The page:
An old-school, smartphone-free lifestyle works for this family of four
I don’t think it’s a jaw-dropping piece of information, but when I mention to people in casual conversation that we don’t own a cell phone, their mouths inevitably gape open. “B-b-but how do you function?” they stammer. Then they rationalize: “You don’t have one, but your husband does, right?”
Nope. No cell phone for either of us. Also no video game system, no Facebook and no Netflix (on family movie nights, we happily watch DVDs and yes, even VHS tapes).
I’m not against technology or mobile phones, and I don’t have a problem with others having them, but for now, it works for our family to be smartphone-free. My husband is a teacher and I’m at home, so land lines serve our communication needs. We’re not completely in the Dark Ages as we do own an iPad and two home computers (admittedly, one of them is from 2001).
There are a few advantages to our choice, and a big one is the financial aspect. I don’t know what it costs to outfit a family with the latest devices and an elaborate plan of calling, texting and data, but I imagine we’re saving quite a bit by not paying for that every month.
Another plus is that it minimizes the distractions when we’re with our two boys (ages eight and four). We take them on typical family outings such as children’s museums, live sporting events and to zoos. While we’re there, however, I’m constantly amazed by the number of parents who are heads-down into their phones. It’s like they’re there in body, but not in spirit. A child will point out something excitedly, only to be met with an empty “mm-hmm” from the parent who is scrolling through an app.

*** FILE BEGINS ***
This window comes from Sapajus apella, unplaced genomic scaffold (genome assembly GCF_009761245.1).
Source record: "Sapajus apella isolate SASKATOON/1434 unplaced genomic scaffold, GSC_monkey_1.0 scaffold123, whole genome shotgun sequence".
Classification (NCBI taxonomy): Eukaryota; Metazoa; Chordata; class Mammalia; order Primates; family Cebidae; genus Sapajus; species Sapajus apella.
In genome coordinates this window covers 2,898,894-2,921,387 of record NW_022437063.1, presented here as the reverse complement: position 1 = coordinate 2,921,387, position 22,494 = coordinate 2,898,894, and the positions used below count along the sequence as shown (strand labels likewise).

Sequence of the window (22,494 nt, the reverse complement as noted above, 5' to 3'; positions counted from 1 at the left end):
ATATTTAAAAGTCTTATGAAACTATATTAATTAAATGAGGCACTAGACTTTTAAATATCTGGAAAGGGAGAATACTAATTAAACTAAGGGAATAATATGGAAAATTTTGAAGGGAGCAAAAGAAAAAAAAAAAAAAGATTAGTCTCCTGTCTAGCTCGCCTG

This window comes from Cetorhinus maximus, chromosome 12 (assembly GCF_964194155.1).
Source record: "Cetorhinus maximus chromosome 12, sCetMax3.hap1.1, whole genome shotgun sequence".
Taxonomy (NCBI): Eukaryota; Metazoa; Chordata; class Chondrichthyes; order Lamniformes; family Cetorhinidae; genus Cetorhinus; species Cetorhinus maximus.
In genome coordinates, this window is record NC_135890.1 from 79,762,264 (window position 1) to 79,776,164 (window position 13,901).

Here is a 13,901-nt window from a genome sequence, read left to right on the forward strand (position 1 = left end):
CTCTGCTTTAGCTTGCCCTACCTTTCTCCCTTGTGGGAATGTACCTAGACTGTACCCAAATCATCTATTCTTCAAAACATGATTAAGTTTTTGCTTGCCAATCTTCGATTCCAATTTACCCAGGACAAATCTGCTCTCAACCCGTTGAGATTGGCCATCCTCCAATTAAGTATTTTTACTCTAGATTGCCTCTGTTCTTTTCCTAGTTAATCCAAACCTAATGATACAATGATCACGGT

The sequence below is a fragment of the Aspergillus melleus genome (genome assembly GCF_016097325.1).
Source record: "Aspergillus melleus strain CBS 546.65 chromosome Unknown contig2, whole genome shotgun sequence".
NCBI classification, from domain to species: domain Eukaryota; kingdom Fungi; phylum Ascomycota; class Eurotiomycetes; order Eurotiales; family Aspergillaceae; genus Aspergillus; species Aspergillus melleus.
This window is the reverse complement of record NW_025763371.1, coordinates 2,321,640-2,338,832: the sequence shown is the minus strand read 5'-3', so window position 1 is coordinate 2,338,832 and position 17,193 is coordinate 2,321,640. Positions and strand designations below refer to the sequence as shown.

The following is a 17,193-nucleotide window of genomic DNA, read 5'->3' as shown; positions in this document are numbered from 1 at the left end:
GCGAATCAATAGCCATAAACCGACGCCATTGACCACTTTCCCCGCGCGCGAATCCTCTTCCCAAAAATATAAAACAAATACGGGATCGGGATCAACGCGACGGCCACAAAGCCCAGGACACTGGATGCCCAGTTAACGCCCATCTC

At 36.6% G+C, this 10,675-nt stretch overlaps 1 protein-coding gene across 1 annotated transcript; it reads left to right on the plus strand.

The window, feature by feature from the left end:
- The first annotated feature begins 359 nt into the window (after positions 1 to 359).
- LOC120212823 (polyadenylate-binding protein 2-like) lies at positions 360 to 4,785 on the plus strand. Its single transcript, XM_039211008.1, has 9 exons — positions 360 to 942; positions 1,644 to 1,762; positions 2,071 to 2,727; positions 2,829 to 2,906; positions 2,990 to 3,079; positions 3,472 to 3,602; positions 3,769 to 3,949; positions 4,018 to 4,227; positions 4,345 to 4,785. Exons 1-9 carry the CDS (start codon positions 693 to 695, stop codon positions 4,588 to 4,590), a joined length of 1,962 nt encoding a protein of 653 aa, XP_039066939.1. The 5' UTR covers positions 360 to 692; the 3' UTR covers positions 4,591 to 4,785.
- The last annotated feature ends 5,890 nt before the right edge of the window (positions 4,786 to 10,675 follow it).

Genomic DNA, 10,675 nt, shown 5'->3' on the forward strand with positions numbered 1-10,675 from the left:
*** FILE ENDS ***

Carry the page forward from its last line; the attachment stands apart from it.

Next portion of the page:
With all the concerns about screen time and inactivity for kids today, I’m grateful that we have two fewer screens in our lives than most people. Someday, as our boys get older and we’re off in separate directions for various sports and activities, it’s likely that we’ll have to relent and join the world of mobile devices. When we do, I’m sure we’ll appreciate the convenience and connectivity. Still, I’ll be glad that we chose to put it off for as long as humanly possible.
This is #1000families post number 67. Do you have a family story of your own to contribute to the 1,000 Families Project? Or do you know a family that might want to do so? Learn more about how the series got started and how to get involved here. You can find all of the #1000families posts here.